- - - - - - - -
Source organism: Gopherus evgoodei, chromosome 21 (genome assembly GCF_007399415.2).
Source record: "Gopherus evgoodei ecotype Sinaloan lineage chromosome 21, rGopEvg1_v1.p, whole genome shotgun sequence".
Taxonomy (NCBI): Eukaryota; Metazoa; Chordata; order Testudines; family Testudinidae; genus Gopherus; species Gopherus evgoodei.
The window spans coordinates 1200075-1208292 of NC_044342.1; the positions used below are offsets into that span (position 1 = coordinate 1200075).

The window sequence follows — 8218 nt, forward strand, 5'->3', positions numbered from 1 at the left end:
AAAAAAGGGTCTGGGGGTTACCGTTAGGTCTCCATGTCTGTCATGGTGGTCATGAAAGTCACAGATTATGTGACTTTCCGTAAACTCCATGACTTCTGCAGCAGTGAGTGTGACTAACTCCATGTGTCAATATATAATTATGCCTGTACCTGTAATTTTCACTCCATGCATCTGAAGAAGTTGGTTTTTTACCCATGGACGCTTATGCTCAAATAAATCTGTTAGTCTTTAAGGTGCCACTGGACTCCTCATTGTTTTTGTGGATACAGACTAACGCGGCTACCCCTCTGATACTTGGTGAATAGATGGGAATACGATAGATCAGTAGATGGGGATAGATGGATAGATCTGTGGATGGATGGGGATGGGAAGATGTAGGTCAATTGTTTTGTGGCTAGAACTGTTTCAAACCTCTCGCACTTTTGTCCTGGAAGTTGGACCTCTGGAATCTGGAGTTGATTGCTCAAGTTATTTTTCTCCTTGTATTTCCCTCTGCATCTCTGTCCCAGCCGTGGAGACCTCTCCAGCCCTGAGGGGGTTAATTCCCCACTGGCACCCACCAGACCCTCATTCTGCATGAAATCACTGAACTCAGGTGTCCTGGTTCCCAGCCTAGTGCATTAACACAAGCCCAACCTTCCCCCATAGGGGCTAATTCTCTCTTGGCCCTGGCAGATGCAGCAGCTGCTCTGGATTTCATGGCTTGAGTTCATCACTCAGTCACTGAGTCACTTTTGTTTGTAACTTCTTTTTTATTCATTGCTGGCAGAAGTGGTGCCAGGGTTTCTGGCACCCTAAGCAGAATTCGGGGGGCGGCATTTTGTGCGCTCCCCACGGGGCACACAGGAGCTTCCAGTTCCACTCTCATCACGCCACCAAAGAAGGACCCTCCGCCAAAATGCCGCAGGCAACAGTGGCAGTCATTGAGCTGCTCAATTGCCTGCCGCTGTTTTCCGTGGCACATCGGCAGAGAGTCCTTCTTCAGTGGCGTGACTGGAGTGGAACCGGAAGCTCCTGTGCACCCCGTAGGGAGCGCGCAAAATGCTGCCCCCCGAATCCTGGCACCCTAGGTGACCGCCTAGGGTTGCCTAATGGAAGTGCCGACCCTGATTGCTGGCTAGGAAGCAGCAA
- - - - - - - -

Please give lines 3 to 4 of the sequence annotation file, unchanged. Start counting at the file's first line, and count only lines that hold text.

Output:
Taxonomy (NCBI): Eukaryota; Metazoa; Chordata; order Testudines; family Testudinidae; genus Gopherus; species Gopherus evgoodei.
The window spans coordinates 1200075-1208292 of NC_044342.1; the positions used below are offsets into that span (position 1 = coordinate 1200075).